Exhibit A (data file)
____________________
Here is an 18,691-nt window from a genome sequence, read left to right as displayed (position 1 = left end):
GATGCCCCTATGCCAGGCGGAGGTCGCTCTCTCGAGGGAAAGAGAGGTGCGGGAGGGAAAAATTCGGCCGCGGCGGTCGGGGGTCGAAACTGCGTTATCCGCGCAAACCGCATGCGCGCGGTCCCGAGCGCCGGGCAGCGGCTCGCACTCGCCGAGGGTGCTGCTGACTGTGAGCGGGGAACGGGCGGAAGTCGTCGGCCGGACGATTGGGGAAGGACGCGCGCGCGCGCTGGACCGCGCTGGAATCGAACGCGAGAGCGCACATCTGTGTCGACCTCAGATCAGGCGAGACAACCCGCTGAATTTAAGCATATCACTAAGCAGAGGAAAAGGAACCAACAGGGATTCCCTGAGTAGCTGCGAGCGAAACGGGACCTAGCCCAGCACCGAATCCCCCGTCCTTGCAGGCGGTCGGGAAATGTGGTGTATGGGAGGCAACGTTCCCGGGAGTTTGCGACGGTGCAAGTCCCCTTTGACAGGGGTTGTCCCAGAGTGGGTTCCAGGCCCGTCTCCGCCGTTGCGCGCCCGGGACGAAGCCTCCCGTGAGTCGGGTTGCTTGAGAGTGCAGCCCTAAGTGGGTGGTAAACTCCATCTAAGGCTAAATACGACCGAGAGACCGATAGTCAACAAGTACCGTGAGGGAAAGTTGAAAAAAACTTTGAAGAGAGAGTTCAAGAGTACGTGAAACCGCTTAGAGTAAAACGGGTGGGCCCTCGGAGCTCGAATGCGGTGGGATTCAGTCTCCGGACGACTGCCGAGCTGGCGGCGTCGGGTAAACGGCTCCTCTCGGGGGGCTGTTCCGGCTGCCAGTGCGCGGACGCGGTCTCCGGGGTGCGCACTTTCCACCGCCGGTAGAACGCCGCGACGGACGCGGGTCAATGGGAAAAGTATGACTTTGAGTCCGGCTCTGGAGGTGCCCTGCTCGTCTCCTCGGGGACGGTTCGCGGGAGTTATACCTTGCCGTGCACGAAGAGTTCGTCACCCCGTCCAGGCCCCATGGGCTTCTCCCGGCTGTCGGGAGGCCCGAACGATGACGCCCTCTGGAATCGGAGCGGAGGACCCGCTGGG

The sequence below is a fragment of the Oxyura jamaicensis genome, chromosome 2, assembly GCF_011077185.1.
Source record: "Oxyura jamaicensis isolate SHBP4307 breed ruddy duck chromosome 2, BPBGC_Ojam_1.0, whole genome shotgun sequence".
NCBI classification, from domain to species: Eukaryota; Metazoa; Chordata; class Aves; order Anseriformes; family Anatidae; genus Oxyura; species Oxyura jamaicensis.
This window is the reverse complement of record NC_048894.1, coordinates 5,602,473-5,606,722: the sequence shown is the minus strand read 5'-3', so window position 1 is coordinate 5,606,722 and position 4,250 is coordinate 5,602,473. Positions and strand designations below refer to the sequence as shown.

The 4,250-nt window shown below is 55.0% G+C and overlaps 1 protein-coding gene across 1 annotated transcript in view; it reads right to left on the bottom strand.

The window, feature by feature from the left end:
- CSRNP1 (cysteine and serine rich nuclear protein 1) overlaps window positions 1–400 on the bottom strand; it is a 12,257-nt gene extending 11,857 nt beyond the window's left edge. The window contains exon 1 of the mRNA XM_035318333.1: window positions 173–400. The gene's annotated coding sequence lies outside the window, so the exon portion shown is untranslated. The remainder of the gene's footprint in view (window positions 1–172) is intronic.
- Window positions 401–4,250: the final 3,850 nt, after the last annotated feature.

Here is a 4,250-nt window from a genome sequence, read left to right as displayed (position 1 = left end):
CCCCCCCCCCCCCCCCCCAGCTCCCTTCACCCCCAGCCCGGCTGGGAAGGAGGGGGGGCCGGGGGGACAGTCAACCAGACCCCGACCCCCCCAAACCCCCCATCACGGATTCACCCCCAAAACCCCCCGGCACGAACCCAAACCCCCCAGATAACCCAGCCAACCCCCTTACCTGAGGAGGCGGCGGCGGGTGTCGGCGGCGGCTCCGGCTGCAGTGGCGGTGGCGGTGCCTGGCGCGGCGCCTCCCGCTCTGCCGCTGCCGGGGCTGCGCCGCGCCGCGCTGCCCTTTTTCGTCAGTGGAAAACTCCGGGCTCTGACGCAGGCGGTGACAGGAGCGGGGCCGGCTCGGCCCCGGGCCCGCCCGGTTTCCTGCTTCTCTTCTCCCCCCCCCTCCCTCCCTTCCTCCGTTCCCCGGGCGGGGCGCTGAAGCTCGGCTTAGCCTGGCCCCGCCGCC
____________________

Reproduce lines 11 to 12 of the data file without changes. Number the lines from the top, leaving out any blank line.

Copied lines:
Here is a 4,250-nt window from a genome sequence, read left to right as displayed (position 1 = left end):
CCCCCCCCCCCCCCCCCCAGCTCCCTTCACCCCCAGCCCGGCTGGGAAGGAGGGGGGGCCGGGGGGACAGTCAACCAGACCCCGACCCCCCCAAACCCCCCATCACGGATTCACCCCCAAAACCCCCCGGCACGAACCCAAACCCCCCAGATAACCCAGCCAACCCCCTTACCTGAGGAGGCGGCGGCGGGTGTCGGCGGCGGCTCCGGCTGCAGTGGCGGTGGCGGTGCCTGGCGCGGCGCCTCCCGCTCTGCCGCTGCCGGGGCTGCGCCGCGCCGCGCTGCCCTTTTTCGTCAGTGGAAAACTCCGGGCTCTGACGCAGGCGGTGACAGGAGCGGGGCCGGCTCGGCCCCGGGCCCGCCCGGTTTCCTGCTTCTCTTCTCCCCCCCCCTCCCTCCCTTCCTCCGTTCCCCGGGCGGGGCGCTGAAGCTCGGCTTAGCCTGGCCCCGCCGCC